Tracy Huber: One Way Lenders Can Protect Themselves From Buybacks

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PERSON OF THE WEEK: Loan buybacks spiked in 2022, following the pandemic-fueled housing boom, and remained elevated through most of 2023, causing alarm for many lenders. Many of these buybacks were triggered when loans were audited after they went into COVID-19-related forbearance plans – but there has also been an increase in repurchases stemming from a wide-range of errors in the application process, including miscalculated income, missing documents or even appraisal-related problems. Today, many lenders are deeply concerned that the trend of increased buybacks will persist through 2024 and beyond.

The threat of loan buybacks is particularly troubling for smaller lenders, which have seen their margins stretched thin due to the massive drop off in origination volume that started in early 2023, as interest rates rapidly increased.

To learn more about the concerns surrounding loan buybacks and what lenders can do to lessen the risks, among other topics, MortgageOrb recently interviewed Tracy Huber, director of product management, mortgage services, for Equifax Workforce Solutions.

Q: Why are some lenders concerned about buybacks, and what can they do to lessen the risk?

Huber: The recent increased volume of loan buybacks continues to pose significant challenges for mortgage lenders. The renewed focus and stringent guidelines are a result of concerns GSEs (government sponsored enterprises) have about increased rates and property values pushing borrowers closer to the qualification limits. Lenders face heightened risk and the prospect of added operating costs as they are increasingly forced to repurchase loans with claims of defects.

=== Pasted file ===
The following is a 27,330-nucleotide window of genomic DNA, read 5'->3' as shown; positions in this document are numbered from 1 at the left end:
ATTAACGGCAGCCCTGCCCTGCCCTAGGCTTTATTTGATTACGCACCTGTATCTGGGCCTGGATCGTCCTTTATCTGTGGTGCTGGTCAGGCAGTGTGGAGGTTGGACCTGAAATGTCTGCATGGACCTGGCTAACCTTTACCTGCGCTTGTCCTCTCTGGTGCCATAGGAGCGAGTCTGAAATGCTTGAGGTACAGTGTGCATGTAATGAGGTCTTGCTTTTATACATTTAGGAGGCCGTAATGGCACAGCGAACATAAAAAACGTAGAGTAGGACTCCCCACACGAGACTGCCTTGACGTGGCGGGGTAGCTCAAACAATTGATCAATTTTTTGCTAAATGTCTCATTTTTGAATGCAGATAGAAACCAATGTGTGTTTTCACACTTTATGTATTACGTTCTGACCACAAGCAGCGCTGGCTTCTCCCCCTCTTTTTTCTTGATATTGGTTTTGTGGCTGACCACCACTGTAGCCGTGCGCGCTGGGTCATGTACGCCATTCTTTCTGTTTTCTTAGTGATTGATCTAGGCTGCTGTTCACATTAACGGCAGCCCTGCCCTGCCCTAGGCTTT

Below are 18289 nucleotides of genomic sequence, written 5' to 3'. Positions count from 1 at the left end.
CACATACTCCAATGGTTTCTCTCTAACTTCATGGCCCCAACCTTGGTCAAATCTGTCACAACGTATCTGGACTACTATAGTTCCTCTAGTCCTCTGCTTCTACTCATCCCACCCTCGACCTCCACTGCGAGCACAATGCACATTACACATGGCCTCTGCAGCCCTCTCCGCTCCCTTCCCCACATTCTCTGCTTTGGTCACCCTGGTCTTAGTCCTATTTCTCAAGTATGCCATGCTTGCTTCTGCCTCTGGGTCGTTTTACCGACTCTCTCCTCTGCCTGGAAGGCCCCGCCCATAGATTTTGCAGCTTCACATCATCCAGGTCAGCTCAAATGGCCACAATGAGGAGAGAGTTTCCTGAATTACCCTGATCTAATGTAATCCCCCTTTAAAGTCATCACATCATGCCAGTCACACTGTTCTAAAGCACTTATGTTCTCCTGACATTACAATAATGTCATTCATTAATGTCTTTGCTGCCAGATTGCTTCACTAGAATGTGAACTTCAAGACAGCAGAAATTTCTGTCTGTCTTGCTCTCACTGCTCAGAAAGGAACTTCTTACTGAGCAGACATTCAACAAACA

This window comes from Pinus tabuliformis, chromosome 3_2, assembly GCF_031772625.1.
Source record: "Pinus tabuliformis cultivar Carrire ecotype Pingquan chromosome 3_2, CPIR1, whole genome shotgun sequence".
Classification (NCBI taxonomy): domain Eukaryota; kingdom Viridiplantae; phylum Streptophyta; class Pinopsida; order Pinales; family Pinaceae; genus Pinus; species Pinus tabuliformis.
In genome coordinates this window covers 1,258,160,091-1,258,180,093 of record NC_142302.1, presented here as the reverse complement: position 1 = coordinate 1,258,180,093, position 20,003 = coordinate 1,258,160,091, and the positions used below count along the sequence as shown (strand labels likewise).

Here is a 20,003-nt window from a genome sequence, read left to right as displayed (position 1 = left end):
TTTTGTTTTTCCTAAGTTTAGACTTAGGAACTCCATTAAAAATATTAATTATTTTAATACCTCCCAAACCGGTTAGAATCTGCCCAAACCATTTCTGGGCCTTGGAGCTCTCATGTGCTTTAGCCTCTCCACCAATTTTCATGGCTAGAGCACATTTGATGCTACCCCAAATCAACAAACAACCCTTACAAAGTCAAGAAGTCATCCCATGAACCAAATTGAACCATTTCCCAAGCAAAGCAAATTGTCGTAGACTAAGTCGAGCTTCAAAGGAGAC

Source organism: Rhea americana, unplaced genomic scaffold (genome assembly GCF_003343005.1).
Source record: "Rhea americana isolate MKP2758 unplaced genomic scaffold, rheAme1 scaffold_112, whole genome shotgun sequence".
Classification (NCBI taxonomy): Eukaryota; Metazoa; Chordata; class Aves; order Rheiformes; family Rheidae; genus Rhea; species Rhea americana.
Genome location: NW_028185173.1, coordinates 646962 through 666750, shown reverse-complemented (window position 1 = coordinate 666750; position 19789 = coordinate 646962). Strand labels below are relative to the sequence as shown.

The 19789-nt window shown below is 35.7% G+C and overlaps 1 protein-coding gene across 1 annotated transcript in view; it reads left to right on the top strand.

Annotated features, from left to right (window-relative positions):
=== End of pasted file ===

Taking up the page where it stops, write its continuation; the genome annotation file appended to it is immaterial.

Lenders are seeing repurchase demands for various reasons, such as miscalculating income evaluations. Many lenders have traditionally attempted to verify applicant income by contacting the applicant’s employer or asking the applicant to provide pay stubs or W-2s.

One way those lenders may better navigate this uptick in buybacks is by adopting more efficient methods of verifying a borrower’s employment and income. Automated data provided directly from employers through a trusted third-party (such as a Day 1 Certainty authorized verification report supplier,) can help increase certainty throughout the decisioning process and reduce the risk of future defaults resulting from errors in manually-provided income.

As an approved data provider of the GSEs data validation programs, verifications from The Work Number may help protect loans from repurchase threat. That’s more important now than ever and may even contribute to strengthening lenders’ portfolios and increasing investor value.

Q: Will student loan repayments have an effect on mortgage lending?

Huber: Student loan debt is a financial reality for many Americans – 43.4 million consumers. In fact It makes up $1.5 trillion out of almost $17 trillion in total outstanding consumer loan debt. Consumers 18-39 years old hold 55% of student loan debt, which can stand in the way of financial freedom. For instance, if a consumer is exploring homeownership, outstanding student loans could prevent them from qualifying for a mortgage, especially given steep housing prices and increased interest rates.